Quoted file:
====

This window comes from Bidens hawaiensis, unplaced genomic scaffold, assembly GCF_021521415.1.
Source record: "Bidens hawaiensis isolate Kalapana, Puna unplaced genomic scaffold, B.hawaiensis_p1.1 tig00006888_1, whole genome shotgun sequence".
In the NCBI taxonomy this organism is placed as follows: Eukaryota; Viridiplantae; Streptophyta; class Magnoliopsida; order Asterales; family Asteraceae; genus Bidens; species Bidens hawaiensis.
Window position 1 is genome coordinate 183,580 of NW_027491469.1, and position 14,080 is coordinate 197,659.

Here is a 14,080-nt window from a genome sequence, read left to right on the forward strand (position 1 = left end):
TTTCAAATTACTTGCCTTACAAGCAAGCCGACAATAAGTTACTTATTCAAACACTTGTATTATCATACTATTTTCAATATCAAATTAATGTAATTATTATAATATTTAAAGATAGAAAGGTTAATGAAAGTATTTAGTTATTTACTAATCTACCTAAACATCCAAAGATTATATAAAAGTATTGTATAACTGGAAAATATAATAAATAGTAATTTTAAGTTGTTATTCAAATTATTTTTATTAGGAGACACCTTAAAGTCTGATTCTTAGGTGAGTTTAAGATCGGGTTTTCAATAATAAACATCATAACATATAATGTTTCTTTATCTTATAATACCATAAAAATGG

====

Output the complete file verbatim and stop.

This window comes from Bidens hawaiensis, unplaced genomic scaffold, assembly GCF_021521415.1.
Source record: "Bidens hawaiensis isolate Kalapana, Puna unplaced genomic scaffold, B.hawaiensis_p1.1 tig00006888_1, whole genome shotgun sequence".
In the NCBI taxonomy this organism is placed as follows: Eukaryota; Viridiplantae; Streptophyta; class Magnoliopsida; order Asterales; family Asteraceae; genus Bidens; species Bidens hawaiensis.
Window position 1 is genome coordinate 183,580 of NW_027491469.1, and position 14,080 is coordinate 197,659.

Here is a 14,080-nt window from a genome sequence, read left to right on the forward strand (position 1 = left end):
TTTCAAATTACTTGCCTTACAAGCAAGCCGACAATAAGTTACTTATTCAAACACTTGTATTATCATACTATTTTCAATATCAAATTAATGTAATTATTATAATATTTAAAGATAGAAAGGTTAATGAAAGTATTTAGTTATTTACTAATCTACCTAAACATCCAAAGATTATATAAAAGTATTGTATAACTGGAAAATATAATAAATAGTAATTTTAAGTTGTTATTCAAATTATTTTTATTAGGAGACACCTTAAAGTCTGATTCTTAGGTGAGTTTAAGATCGGGTTTTCAATAATAAACATCATAACATATAATGTTTCTTTATCTTATAATACCATAAAAATGG